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Biomarker Dynamics in B-cell Lymphoma: A Longitudinal Prospective Study of Plasma Samples Up to 25 Years before Diagnosis
Umeå University, Faculty of Medicine, Department of Radiation Sciences, Oncology.
Umeå University, Faculty of Medicine, Department of Radiation Sciences, Oncology.
Umeå University, Faculty of Medicine, Department of Radiation Sciences, Oncology.
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2017 (English)In: Cancer Research, ISSN 0008-5472, E-ISSN 1538-7445, Vol. 77, no 6, p. 1408-1415Article in journal (Refereed) Published
Abstract [en]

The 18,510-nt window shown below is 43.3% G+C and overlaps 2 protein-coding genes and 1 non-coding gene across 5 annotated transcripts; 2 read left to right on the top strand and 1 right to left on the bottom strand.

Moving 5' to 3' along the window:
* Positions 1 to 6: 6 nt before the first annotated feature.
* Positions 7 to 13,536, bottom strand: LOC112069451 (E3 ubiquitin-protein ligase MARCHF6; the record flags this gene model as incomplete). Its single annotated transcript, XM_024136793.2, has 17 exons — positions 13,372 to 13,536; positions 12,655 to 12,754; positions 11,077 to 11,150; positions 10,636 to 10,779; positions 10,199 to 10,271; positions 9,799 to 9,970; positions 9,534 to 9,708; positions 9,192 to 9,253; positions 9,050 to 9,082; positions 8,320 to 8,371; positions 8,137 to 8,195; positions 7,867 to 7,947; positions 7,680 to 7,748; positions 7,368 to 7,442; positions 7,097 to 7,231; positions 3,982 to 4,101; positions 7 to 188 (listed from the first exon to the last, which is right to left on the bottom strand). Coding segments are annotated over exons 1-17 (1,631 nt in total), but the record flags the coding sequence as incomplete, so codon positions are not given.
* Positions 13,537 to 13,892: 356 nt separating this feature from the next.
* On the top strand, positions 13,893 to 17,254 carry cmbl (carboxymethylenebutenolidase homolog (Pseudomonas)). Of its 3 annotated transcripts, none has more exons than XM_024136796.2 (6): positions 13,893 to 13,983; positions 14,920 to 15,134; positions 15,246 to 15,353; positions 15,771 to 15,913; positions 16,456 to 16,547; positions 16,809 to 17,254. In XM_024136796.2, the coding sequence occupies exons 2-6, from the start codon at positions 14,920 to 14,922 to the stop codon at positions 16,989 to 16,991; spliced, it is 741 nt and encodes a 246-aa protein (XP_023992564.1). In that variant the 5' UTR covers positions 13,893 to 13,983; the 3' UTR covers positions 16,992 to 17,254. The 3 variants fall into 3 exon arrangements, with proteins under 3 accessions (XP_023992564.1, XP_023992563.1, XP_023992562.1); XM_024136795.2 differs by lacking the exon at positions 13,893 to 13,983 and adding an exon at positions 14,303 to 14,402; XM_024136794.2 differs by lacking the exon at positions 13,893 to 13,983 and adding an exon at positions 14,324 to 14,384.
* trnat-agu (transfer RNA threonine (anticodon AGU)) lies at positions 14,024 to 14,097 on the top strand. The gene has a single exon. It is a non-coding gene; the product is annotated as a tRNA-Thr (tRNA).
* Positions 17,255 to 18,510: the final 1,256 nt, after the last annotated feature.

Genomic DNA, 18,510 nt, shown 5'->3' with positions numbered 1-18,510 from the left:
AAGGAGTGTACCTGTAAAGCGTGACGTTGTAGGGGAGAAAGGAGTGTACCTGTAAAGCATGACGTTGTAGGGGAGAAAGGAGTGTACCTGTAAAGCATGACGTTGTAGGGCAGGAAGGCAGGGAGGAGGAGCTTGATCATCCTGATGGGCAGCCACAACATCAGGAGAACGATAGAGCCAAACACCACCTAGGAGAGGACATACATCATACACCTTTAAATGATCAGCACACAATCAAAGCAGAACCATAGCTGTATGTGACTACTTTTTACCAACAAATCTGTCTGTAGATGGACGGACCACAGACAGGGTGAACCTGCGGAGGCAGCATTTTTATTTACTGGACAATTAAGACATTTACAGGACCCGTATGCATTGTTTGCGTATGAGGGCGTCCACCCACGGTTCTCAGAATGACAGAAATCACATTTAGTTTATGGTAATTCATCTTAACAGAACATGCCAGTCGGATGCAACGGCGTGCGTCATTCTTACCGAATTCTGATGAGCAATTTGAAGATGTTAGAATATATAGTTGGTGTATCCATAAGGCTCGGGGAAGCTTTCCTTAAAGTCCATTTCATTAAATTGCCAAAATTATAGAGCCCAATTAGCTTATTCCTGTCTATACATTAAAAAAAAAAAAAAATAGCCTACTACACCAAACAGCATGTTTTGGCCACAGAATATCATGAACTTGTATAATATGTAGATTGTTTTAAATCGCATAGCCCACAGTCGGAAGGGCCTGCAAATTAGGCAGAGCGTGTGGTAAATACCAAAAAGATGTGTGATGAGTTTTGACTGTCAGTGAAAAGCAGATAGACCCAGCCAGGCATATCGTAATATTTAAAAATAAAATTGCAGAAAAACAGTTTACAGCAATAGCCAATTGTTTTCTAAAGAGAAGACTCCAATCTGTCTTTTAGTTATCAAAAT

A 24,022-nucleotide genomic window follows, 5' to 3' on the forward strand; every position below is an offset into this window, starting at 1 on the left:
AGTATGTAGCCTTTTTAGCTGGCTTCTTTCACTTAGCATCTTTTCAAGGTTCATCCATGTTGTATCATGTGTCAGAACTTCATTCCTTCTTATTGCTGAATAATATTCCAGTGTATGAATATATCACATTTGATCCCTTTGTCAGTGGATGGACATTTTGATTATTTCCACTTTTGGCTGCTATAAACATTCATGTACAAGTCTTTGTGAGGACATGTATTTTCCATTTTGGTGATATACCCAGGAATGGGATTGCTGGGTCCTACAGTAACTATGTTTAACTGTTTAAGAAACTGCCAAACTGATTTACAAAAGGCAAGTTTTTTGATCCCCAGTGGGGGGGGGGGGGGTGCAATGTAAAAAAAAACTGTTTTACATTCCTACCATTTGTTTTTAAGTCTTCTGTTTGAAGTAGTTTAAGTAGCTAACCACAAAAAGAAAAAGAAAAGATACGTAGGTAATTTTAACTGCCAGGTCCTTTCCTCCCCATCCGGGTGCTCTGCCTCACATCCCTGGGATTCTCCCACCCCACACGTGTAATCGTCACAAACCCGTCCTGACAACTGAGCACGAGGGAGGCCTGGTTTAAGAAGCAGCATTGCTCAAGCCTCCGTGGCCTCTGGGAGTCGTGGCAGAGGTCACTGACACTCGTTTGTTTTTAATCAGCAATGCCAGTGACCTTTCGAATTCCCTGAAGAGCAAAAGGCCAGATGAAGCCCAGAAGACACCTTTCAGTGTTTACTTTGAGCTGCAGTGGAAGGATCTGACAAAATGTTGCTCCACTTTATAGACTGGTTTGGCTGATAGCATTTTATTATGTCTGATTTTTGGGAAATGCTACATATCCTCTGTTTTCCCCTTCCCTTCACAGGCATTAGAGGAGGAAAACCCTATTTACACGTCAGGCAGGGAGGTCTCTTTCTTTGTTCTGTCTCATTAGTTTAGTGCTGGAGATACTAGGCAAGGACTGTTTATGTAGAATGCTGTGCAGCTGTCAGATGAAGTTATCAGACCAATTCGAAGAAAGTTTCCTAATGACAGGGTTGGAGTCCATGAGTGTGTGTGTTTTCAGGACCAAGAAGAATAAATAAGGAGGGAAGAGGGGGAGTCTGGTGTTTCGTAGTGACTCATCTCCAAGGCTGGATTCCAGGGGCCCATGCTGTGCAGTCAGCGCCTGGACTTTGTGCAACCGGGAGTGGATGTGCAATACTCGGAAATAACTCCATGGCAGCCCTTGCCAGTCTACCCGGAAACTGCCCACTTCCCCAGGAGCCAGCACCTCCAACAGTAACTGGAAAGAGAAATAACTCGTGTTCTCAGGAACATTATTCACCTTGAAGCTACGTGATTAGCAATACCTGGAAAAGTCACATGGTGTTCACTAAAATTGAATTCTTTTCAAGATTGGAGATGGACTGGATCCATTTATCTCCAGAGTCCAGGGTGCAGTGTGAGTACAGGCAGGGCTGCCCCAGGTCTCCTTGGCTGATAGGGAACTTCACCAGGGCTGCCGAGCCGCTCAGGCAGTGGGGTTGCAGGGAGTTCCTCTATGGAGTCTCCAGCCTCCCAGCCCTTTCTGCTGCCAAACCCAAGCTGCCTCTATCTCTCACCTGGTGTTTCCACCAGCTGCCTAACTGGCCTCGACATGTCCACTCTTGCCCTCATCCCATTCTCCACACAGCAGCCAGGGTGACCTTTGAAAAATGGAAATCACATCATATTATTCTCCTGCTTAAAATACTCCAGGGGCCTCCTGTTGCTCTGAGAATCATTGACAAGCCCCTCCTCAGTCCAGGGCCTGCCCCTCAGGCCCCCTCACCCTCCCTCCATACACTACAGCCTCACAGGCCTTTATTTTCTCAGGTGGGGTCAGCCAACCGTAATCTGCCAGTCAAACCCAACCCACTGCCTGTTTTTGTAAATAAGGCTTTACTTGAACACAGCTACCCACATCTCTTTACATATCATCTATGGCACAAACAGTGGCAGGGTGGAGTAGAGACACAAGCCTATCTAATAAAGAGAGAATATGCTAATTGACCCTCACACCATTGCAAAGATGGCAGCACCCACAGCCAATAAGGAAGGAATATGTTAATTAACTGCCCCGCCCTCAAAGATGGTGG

The B-cell activation markers CXCL13, sCD23, (S)CD27, and sCD30 are associated with future lymphoma risk. However, a lack of information about the individual dynamics of markerdisease association hampers interpretation. In this study, we identified 170 individuals who had donated two prediagnostic blood samples before B-cell lymphoma diagnosis, along with 170 matched cancer-free controls from the Northern Sweden Health and Disease Study. Lymphoma risk associations were investigated by subtype and marker levels measured at baseline, at the time of the repeated sample, and with the rate of change in the marker level. Notably, we observed strong associations between CXCL13, sCD23, sCD27, and sCD30 and lymphoma risk in blood samples collected 15 to 25 years before diagnosis. B-cell activation marker levels increased among future lympho-ma cases over time, while remaining stable among controls. Associations between slope and risk were strongest for indolent lymphoma subtypes. We noted a marked association of sCD23 with chronic lymphocytic leukemia (ORSlope - 28, Ptrend(-)7.279 x 10 (-10)). Among aggressive lymphomas, the association between diffuse large B-cell lymphoma risk and slope was restricted to CXCL13. B-cell activation seemed to play a role in B-cell lymphoma development at early stages across different subtypes. Furthermore, B-cell activation presented differential trajectories in future lymphoma patients, mainly driven by indolent subtypes. Our results suggest a utility of these markers in predicting the presence of early occult disease and/or the screening and monitoring of indolent lymphoma in individual patients.